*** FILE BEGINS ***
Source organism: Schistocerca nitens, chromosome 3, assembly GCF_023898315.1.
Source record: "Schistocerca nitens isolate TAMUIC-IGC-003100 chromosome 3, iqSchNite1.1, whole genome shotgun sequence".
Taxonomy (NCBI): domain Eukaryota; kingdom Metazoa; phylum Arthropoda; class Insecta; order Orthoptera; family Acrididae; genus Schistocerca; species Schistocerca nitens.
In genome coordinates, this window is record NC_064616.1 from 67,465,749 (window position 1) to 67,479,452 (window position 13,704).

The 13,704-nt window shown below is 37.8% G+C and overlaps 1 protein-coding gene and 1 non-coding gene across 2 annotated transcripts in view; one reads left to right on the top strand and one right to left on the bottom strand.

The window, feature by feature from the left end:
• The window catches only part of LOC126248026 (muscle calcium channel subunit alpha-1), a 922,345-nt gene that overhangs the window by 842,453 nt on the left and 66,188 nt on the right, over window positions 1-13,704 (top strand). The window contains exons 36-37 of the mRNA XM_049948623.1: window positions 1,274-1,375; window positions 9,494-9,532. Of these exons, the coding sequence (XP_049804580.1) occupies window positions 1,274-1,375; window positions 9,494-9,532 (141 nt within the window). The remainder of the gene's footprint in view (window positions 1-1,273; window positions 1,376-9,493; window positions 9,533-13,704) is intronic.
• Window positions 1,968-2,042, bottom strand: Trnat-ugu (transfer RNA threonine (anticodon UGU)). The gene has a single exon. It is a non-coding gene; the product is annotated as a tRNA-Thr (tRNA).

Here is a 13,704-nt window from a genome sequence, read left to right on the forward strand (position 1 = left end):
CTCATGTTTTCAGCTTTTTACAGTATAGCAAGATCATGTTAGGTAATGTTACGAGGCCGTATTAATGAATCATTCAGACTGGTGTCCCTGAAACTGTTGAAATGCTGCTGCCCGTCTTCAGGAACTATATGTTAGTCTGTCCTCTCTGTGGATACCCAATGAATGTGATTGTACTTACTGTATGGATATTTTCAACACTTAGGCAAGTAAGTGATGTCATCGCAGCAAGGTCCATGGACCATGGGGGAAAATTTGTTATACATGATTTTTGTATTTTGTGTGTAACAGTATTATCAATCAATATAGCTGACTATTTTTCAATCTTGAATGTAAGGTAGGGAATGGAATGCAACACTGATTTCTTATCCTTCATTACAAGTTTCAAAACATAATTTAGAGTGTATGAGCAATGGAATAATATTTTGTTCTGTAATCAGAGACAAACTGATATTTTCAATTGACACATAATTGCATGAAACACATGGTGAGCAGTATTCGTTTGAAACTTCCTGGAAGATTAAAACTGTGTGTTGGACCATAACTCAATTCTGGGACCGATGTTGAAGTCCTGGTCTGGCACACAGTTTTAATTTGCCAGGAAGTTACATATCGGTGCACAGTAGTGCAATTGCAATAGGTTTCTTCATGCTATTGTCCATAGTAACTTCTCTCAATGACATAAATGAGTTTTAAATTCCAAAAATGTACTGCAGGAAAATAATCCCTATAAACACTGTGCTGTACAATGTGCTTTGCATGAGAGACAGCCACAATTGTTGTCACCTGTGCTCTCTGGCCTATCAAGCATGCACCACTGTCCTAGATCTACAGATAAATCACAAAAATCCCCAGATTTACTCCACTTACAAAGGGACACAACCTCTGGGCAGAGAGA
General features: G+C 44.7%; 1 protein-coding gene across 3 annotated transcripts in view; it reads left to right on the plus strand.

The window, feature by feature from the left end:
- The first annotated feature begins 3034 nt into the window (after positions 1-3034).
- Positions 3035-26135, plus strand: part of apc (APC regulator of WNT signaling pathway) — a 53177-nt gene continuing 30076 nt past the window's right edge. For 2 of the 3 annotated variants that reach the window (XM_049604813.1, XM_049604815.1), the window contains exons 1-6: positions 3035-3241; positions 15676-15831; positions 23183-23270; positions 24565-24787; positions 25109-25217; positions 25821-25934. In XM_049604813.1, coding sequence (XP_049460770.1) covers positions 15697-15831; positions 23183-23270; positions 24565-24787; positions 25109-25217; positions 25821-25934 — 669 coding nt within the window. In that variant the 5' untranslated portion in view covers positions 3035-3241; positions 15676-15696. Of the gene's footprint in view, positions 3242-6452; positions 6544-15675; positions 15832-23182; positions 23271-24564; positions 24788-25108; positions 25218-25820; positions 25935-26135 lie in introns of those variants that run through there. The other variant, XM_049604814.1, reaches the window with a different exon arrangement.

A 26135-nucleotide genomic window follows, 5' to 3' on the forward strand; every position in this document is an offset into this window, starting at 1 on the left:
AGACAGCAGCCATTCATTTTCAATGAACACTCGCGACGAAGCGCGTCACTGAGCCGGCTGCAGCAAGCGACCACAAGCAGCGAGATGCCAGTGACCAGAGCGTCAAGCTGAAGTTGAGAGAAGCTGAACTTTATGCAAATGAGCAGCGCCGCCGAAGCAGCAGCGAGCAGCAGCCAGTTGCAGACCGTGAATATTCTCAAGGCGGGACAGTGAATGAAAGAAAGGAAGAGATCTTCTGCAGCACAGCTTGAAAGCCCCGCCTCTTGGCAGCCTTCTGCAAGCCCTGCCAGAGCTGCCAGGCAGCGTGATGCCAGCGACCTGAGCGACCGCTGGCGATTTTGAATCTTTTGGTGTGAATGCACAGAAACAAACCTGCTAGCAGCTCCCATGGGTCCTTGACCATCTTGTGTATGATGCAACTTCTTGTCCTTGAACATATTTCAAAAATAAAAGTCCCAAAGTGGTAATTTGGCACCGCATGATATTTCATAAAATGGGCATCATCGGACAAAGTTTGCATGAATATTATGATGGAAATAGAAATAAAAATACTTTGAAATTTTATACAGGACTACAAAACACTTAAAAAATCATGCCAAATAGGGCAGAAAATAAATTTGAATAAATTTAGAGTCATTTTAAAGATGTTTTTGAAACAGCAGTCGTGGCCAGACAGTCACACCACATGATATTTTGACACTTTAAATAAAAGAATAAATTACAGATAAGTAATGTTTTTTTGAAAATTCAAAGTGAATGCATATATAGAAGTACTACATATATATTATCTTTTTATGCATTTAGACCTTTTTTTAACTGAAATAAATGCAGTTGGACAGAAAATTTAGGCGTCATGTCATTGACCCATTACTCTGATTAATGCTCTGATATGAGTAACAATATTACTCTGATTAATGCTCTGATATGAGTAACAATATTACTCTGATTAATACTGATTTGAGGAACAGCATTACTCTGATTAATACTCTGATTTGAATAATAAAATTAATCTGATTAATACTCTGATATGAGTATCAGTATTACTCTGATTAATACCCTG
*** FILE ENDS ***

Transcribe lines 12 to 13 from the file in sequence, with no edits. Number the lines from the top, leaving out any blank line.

The window, feature by feature from the left end:
- The first annotated feature begins 3034 nt into the window (after positions 1-3034).